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The Bill theory of how belly dancing cuts crime


Crimewatch with Walt Candelari

ONCE, I WAS among several friends, including Bill and Candy, who went to a Greek festival and had a ball. I love Greek food and, over the years, have acquired a taste for Retsina wine.
We all enjoyed the costumes, the music, the food and the whole experience. The dancers were outstanding, as was the music.
The finale was not to be missed as three of the entertainers’ most beautiful women came out and performed traditional belly dances that defied the laws of physics.
Bill was enthralled, so much so that he gave the ladies a standing ovation at the end. Candy was not impressed and Bill quickly realized that his enthusiasm was going to cost him. In an attempt to mollify and pacify his wife and dig himself out of a really deep pit, he pointed to me and said the dancers were a prime example of what I considered an excellent example of crime prevention.
No! He wasn’t going to drop that on me. That was not going to happen! I smiled and said he was correct and that he would explain. At this point, we all sat back, rolled up our pant legs as it was going to get very deep, and listened.
First, Bill said, belly dancing requires preparation. These young ladies had obviously worked long and hard to perfect their abilities. One only had to look at the control they had over their stomach muscles to see true dedication. Similarly, one has to do a lot of preparation around the house to strengthen it against burglaries – installing, for example, functional lighting and shrubbery, appropriate locks for exterior doors
and windows.
Second, he said, like “target hardening” in crime prevention, you use shrubbery, lights and physical barriers to focus and direct people to specific areas; these ladies used their hands, the “twirly things” and the “shaky stuff” to direct our attention to their remarkable control over specific parts of their bodies.
Third, Bill maintained, it is the total composition of all the efforts of what you do to your property that will dissuade thieves from choosing your place. Same here, he said; by having three ladies dance at the same time, they multiplied the effect that only one would have.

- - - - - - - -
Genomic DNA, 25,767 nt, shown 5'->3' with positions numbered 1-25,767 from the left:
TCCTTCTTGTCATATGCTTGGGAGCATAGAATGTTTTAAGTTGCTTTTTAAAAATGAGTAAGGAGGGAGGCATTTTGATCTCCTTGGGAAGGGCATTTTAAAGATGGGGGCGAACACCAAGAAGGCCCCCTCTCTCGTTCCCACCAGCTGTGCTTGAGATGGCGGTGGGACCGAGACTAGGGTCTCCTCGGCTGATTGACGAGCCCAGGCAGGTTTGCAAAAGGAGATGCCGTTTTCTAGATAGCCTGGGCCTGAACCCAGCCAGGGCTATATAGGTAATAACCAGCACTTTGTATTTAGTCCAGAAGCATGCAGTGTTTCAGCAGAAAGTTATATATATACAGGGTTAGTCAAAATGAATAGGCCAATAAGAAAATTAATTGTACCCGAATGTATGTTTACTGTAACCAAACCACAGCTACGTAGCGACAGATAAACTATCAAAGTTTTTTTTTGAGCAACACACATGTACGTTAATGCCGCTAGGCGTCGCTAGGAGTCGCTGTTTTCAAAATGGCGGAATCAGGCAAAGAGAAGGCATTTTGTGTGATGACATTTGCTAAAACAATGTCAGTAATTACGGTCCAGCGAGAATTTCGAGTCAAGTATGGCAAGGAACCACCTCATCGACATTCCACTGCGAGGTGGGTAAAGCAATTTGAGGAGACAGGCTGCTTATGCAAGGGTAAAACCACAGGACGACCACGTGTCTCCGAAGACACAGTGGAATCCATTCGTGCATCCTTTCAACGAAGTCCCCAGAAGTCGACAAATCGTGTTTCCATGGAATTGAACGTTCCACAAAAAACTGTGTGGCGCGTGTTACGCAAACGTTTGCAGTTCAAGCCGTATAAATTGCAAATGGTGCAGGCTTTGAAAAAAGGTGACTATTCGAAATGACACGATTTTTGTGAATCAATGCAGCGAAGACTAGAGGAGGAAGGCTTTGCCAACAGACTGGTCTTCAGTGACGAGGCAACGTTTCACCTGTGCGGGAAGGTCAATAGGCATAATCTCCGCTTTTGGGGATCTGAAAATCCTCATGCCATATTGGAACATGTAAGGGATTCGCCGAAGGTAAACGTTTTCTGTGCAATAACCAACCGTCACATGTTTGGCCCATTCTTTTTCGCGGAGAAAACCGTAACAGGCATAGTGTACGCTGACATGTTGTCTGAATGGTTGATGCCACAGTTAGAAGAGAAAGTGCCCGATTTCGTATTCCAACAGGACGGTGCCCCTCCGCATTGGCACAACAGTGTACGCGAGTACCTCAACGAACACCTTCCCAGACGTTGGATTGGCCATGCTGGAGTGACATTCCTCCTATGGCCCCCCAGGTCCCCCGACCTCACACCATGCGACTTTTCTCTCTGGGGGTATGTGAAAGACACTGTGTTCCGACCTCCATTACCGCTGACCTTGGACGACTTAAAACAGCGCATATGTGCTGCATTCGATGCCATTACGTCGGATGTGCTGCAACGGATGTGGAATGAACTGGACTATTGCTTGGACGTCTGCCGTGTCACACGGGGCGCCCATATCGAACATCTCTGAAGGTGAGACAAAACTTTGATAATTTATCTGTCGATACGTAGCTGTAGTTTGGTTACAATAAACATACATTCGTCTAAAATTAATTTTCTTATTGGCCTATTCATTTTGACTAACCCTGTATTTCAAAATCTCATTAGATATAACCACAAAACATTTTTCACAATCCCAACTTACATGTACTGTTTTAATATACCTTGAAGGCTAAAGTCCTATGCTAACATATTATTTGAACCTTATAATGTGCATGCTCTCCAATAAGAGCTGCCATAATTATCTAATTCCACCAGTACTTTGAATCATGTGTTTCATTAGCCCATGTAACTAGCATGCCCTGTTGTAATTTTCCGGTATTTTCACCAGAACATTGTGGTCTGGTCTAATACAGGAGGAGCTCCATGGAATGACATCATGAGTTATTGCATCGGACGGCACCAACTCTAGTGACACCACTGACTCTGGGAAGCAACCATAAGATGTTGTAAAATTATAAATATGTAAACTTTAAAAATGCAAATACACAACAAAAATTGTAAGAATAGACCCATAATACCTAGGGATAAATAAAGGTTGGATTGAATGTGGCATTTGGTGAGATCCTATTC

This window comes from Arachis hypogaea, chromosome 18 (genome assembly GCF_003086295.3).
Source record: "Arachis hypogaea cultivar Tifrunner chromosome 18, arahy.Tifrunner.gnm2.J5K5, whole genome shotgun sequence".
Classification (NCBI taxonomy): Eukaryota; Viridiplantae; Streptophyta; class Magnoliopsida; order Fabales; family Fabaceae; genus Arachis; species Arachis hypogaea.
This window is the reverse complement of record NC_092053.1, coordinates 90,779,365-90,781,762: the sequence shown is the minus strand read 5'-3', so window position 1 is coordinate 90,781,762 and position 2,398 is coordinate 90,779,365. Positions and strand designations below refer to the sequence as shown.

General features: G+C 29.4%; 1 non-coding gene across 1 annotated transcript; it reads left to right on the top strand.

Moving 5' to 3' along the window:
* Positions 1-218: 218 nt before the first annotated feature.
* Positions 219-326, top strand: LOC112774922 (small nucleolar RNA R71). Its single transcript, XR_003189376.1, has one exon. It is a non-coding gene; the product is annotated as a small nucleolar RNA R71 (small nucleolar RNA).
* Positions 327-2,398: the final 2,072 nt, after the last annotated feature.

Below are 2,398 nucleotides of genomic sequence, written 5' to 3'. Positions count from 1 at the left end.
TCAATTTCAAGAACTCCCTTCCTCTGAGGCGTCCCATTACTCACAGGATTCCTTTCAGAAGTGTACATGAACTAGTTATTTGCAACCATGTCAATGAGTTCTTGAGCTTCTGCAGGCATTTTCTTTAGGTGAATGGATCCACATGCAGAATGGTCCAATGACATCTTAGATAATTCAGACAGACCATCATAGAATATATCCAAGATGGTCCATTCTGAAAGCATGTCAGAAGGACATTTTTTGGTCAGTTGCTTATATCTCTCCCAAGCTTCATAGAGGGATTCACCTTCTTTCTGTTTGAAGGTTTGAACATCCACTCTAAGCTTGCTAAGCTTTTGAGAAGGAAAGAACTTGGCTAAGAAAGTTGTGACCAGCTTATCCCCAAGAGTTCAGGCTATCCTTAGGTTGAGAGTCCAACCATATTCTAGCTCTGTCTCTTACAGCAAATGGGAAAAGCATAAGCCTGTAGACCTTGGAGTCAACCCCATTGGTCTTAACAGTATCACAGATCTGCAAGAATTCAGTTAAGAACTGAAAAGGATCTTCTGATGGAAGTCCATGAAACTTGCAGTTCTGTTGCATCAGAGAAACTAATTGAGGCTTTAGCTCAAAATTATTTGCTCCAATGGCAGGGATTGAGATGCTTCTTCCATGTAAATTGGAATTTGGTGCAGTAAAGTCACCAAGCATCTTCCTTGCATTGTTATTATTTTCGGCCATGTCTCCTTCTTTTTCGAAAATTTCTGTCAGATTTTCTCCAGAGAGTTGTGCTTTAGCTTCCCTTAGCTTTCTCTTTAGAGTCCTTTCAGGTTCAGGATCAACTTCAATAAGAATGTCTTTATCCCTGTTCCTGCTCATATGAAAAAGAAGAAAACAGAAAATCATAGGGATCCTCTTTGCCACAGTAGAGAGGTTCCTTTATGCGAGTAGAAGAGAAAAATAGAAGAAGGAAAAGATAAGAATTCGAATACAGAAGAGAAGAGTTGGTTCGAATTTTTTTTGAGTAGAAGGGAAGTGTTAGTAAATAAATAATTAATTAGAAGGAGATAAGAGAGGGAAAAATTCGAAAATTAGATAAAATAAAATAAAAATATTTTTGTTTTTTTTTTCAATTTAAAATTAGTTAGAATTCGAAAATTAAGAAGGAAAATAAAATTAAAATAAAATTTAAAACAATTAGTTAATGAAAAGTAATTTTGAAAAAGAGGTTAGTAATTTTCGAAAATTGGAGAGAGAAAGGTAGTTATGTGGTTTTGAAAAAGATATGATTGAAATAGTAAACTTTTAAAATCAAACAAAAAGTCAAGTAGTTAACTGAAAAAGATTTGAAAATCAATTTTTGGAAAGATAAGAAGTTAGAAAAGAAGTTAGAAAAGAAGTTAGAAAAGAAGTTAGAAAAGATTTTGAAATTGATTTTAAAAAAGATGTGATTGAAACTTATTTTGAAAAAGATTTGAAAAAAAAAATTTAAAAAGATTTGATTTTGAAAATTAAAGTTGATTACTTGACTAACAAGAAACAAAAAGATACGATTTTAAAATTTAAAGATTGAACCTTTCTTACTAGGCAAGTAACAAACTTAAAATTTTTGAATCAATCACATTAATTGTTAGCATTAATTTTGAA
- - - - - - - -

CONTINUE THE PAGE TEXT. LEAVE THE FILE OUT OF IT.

The effect is magnified, he said, and, no matter where you are sitting, you have an excellent view of the finer points of belly dancing being demonstrated. It would be hard, he claimed, to choose one dancer over another as being the best and, like a thief, you would have to look elsewhere to make your selection. Can you follow his argument?
Fourth and most important, Bill added, effective crime prevention rests on the involvement and commitment of the community. He would be doing these ladies a terrible injustice, he lamented, if he did less than give them all of the positive reinforcement and support they so richly deserved. Like our neighbors, they need to know that their efforts are appreciated.
With that, Bill ended his defense with a flourish and another glass of Retsina. Without waiting for our response, he jumped up and joined the ladies on stage, where they were encouraging members of the audience try their hand – well, not really their hands – at the fine art of belly dancing.
As one, our entire table, including Candy, rose and gave him the response he so richly deserved – a resounding raspberry!
Remember: Think, plan and execute crime-prevention design. Don’t be a crime victim.
Walt Candelari is a crime-prevention specialist and community-policing officer with Dickinson police department.

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